Mayor to address NBA; city still in dark about arena’s future

The Sacramento Kings’ owners won’t be the only ones talking about their possible departure with the National Basketball Association next month. Sacramento Mayor Kevin Johnson will be there, too, the mayor said Thursday.

Johnson announced he has been granted permission to address the NBA Board of Governors at their meeting in mid-April – just days before the Kings’ deadline to file a relocation request.

He expects to take “a contingent of Sacramentans” to New York with him to help explain that Sacramento would like to continue its partnership with the Kings and is seriously pursuing construction of a new arena, he blogged Thursday evening.

“They will want to know about possibilities of a new arena in Sacramento, and whether after all these years, our community can finally deliver,” he wrote. “But the bottom line is, the opportunity to speak straight to the NBA is a huge step for our community.”

With the Sacramento Kings’ departure looming over the region, the city is facing at least two possibilities that depend on whether the team pays off a $77 million debt or defaults.

City officials have not yet been able to discuss a possible compromise with the Maloofs, who own a majority stake in the Kings.

There has been little dialogue between the Maloofs and the city regarding the team’s plans to resolve the debt and the arena’s future if the Kings leave. However, the Maloofs did indicate this week to Mayor Kevin Johnson they’d repay the debt.

"We are encouraged that they’ve said they will do what’s in the best interests of the city," Assistant City Manager John Dangberg said Thursday.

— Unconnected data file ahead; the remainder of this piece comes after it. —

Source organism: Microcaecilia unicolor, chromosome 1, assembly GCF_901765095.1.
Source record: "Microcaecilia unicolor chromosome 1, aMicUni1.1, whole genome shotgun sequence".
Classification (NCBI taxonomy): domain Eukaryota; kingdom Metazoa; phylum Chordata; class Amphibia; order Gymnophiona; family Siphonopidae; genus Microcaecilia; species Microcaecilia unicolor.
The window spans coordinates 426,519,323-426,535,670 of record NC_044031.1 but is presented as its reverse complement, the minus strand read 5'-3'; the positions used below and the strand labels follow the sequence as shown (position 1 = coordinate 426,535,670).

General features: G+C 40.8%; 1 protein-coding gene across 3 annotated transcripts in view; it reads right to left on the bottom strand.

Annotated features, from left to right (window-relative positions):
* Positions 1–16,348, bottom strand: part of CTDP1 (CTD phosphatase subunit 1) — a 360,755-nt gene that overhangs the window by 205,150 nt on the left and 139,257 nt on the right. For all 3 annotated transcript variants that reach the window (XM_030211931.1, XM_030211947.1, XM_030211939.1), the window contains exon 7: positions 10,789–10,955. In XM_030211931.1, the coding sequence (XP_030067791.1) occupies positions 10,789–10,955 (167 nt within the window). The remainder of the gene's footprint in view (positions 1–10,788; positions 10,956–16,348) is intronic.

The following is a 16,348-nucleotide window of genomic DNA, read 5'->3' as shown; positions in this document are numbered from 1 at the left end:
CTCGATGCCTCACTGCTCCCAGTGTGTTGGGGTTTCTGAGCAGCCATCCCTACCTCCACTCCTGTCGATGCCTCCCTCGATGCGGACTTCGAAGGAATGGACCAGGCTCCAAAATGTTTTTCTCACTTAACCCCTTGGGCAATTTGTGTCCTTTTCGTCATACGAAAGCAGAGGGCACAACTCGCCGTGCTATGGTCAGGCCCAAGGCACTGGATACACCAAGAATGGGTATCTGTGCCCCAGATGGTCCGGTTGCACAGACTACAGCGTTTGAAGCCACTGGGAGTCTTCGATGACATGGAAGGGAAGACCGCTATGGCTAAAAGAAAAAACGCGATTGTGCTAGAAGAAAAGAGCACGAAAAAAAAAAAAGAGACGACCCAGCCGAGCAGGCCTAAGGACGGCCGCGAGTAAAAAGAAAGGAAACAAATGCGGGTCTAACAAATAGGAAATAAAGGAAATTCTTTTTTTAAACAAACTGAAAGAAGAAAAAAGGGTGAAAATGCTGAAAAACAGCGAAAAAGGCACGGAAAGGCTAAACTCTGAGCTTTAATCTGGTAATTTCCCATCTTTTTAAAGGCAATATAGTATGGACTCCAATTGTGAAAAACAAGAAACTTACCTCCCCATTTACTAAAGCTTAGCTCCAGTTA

Two outcomes are outlined in agreements established between the city and the Kings in 1997, when the city sold $73,725,000 in lease revenue bonds to refinance the Kings’ debt on Arco Arena, recently renamed Power Balance Pavilion. The city then bought the arena from the Kings and set the team up on a 30-year plan to repay the debt through lease payments made to the city.

Two Possible Outcomes

The Maloofs bought a majority share of the Kings in 1999 and in acquiring the Kings also acquired the debt.

Under those agreements, if the Kings leave now, they must pay off a $77 million debt – which includes a roughly $10 million early payment penalty – and Maloof Sports and Entertainment will then own the city’s aging arena.

But if the Maloofs default on the debt, that leaves the city to pay back the bond holders. If that were to happen, the city of Sacramento would get a $25 million stake in the team and retain full ownership of the arena, a practice facility and 85 acres of land there.

The city would owe about $67 million if it doesn’t make an early payoff within the next seven years. The city would hire an arena operator to manage Power Balance Pavilion and bring concerts, shows and other events there, rather than operate the arena, Dangberg said.

"The city doesn’t have the capacity to operate the facility," he said.

The Maloofs could still turn over operation of the facility to the city if they pay off their debt and continue to own the arena after leaving Sacramento. City officials hope the Maloofs would give the city control over operations there, Dangberg said.

"Our assumption is they would continue to operate the facility. That’s not an obligation or a guarantee," he said. "So that’s what we are eager to sit down and discuss with them – the future operation of that facility."

However, countless compromises could be negotiated between the city and the Kings.

Other Scenarios

The city could retain arena ownership, and the Kings could offer to pay cash for the difference between the value of the arena, which the city has not had appraised, and land and their $77 million debt. If the city operates the arena or hires an arena operator, the city would receive revenue needed to continue paying the debt service on the bonds, Sacramento City Councilman Steve Cohn said.

In another scenario, the Kings could pay back the $77 million and then sell the property to someone who wants to use the facility or land for a purpose other than an arena, he said.